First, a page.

The Long Life And Broad Mind Of Mr. Justice Holmes


In light of the above, the way that his own military career ended may seem curious. The 20th Regiment had been enlisted for three years, and Holmes was entitled to be discharged in the summer of 1864. In July of that year, when the war had still eight of its bloodiest months to run, he resigned his commission and returned to Boston to study law. But Holmes never sought excuses, and he insisted in this as in all his other actions, on his individual prerogative. Here is what he wrote his parents: “I started this thing as a boy. I am now a man and I have been coming to the conclusion for the last six months that my duty has changed. I can do a disagreeable thing or face a great danger coolly enough when I know it is a duty—but a doubt demoralizes me as it does any nervous man—and I honestly think the duty of fighting has ceased for me—ceased because I have laboriously and with much suffering of mind and body earned the right… to decide for myself how I can best do my duty to myself, to the country, and, if you choose, to God.”

As an old man Holmes came to question the validity of this decision. But it was certainly consistent with his concept of independence. He never shrank before the enemy, nor did he shrink before the prospect of what his family and friends might think of his packing up and going home before Richmond had been taken. Certainly he never regarded this decision as qualifying his right to extol the military virtues to youth.

After Harvard Law School, Holmes was admitted to the Massachusetts bar in 1867. He practiced for a short time with his brother, Edward Jackson Holmes, and then joined the firm which became known as Shattuck, Holmes & Munroe, the Boston partnership with which his name has been predominantly associated. He had a general practice, with considerable litigation, but his great passion was exploring the origins of law to establish a theoretical basis for fundamental legal doctrine. In the course of the decade and a half before his appointment to the bench, Holmes dedicated most of his nights and weekends to this scholarship. Thus, even as a busy lawyer, he was able to edit the twelfth edition of Kent’s Commentaries on American Law in 1873, and in 1881, just before his fortieth birthday, he brought out his own enduring classic, The Common Law .

These years of law practice and scholarship constitute a rather arid period in the history of Holmes’s personality. The man who in 1897 could write to a friend of the divinity of vitality, the wonderful capability of complex and civilized man to “lark like a boy,” is scarcely perceptible in the midnight toiler. Yet this was also the period of his marriage, at thirty-one, to Fanny Dixwell, a few months older than himself, daughter of the headmaster of the school he had attended in preparation for Harvard. Mrs. Holmes, who lived almost as long as her husband, had a character that is difficult to piece out. Her complete devotion to Holmes has always been recognized. But she was a shy woman of few or no intimates. She was an efficient housekeeper, a serious artist in needlepoint, and a woman of strong will, few words, and sharp wit. Her adoration of her husband was probably intensified by the childlessness of their marriage, and she never interfered either with his work or with his pleasures. For example, she rarely accompanied him on his summer trips to England, giving as her excuse her dislike of the Atlantic voyage. But I suspect that she knew how much he loved the intellectual companionship of his English friends and felt that she was a drag on such expeditions.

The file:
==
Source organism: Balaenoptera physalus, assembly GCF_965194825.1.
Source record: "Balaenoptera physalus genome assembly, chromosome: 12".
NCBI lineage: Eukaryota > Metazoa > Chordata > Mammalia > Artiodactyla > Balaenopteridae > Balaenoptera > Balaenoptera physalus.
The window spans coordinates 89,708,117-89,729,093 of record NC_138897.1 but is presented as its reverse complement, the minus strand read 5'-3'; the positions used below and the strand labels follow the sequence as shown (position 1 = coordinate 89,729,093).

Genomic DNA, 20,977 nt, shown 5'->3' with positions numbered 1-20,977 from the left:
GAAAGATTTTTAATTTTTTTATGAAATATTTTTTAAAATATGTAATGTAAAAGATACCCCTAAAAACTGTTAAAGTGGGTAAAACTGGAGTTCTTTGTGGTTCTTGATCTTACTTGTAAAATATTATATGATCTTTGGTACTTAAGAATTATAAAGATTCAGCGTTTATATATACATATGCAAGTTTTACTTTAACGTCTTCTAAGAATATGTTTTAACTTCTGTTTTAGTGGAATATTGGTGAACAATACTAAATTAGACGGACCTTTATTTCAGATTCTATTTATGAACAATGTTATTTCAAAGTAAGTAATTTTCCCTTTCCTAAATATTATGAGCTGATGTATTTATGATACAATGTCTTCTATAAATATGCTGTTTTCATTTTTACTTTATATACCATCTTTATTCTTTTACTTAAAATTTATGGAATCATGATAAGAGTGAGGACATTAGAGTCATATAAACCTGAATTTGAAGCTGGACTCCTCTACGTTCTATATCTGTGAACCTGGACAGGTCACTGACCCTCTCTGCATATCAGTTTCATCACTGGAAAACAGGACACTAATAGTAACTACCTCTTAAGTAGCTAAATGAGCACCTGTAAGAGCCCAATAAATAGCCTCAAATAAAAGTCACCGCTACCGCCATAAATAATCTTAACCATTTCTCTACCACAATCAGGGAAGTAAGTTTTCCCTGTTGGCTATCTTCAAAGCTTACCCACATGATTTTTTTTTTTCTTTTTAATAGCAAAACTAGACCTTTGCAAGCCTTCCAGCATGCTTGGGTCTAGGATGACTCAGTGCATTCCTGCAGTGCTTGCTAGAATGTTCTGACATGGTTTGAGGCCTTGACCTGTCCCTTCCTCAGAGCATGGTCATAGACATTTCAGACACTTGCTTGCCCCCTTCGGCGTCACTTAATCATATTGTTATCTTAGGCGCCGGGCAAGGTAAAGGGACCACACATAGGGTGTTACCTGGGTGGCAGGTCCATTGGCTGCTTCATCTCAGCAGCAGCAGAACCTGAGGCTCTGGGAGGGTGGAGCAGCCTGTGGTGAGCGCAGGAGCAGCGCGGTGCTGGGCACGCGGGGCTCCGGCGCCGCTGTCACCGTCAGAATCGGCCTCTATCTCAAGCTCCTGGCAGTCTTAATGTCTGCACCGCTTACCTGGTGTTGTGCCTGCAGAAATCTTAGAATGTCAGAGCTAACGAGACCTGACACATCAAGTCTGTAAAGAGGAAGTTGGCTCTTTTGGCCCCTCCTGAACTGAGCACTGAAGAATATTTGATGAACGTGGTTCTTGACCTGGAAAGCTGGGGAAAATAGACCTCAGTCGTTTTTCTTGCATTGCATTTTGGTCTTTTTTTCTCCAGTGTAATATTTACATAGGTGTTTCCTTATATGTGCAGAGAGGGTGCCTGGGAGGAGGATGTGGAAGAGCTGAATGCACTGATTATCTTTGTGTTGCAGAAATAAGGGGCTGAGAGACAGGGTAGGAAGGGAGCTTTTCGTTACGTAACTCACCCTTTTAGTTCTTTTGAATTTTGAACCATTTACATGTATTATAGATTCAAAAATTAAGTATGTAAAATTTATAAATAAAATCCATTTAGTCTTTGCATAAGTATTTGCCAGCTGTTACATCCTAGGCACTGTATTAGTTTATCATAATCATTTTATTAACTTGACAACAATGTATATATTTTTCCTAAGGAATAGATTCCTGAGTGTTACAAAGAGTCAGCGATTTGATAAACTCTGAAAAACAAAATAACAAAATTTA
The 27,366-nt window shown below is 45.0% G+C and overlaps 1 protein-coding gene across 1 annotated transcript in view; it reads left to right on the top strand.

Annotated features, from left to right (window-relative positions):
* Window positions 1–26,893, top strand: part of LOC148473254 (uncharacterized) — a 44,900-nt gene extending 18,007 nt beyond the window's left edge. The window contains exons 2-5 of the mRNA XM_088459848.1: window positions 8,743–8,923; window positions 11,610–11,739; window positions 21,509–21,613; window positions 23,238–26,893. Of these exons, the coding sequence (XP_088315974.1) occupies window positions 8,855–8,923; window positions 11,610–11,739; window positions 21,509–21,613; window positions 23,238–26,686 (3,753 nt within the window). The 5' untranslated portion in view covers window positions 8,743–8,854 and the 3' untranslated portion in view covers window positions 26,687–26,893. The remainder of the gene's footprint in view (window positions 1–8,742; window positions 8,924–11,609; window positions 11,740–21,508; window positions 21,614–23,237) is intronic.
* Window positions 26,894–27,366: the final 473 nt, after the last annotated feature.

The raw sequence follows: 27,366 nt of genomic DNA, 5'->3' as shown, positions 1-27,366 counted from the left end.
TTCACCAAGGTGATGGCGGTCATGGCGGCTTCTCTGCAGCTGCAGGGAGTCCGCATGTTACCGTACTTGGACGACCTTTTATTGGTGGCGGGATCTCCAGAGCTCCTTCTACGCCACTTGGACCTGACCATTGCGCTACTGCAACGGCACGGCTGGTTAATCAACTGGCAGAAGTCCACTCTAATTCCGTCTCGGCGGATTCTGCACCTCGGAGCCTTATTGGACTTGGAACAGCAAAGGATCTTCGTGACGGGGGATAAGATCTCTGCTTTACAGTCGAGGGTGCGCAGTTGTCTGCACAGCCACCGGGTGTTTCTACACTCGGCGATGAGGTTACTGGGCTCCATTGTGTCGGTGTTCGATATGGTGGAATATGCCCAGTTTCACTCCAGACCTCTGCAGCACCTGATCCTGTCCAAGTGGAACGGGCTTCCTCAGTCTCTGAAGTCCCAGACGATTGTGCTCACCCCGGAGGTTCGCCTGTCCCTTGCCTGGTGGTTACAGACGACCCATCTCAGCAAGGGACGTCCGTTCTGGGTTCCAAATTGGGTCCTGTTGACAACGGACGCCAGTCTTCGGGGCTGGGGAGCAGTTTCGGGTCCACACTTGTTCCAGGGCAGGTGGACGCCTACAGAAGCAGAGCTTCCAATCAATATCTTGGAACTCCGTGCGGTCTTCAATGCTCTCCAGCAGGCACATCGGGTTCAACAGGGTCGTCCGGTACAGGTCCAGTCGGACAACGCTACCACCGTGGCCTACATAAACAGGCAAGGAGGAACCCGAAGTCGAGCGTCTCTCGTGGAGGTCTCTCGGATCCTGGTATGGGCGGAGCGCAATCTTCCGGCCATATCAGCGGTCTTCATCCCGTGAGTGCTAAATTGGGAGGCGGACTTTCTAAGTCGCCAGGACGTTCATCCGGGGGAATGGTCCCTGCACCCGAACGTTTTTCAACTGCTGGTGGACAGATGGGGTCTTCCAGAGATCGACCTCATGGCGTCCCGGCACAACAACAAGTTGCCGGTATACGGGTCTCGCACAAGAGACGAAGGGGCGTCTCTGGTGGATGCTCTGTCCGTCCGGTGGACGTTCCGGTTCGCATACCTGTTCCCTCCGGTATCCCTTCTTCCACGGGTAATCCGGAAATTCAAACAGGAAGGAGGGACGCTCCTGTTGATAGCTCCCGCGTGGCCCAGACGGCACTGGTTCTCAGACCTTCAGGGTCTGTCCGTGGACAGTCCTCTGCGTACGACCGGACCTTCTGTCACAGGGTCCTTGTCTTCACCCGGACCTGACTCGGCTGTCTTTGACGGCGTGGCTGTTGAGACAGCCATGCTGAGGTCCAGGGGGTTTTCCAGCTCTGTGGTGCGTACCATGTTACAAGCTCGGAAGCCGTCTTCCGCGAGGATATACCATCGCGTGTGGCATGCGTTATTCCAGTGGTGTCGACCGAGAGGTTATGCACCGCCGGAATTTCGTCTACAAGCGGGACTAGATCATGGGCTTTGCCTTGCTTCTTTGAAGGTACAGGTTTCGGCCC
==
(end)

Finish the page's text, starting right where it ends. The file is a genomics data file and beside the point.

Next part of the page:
Holmes and his wife lived at first with his parents, which could not have been easy for Fanny. That he must have considerably neglected her, working so intently, there can be little doubt. In the opinion of William James, at that time one of his best friends, all of Holmes’s noble qualities were poisoned by “cold blooded, conscious egotism and conceit,” and William’s mother, writing to her novelist son Henry in England, said of him: “His whole life, soul and body, is utterly absorbed in his last work [the Kent Commentaries ].”

Henry James was more perceptive than his brother. He was always one to appreciate the necessary loneliness of hard work, and he recognized in early youth that Holmes was destined to a great success, although “in a speciality.” In later years Holmes visited Henry James on trips to England, and the latter perceived that the former’s personality never essentially changed. Henry speculated that this quality of being inalterable might spring from a failure to live. This may seem a strange comment to be made about a warrior and a busy judge by a fussy old literary bachelor who had avoided military service in the Civil War, but its significance will be appreciated by those critics who have found in Holmes’s Olympian detachment a suggestion of occasional heartlessness, or at least indifference, to his fellow man. Henry put it more agreeably when he described Holmes as moving through life “like a full glass carried without spilling a drop.”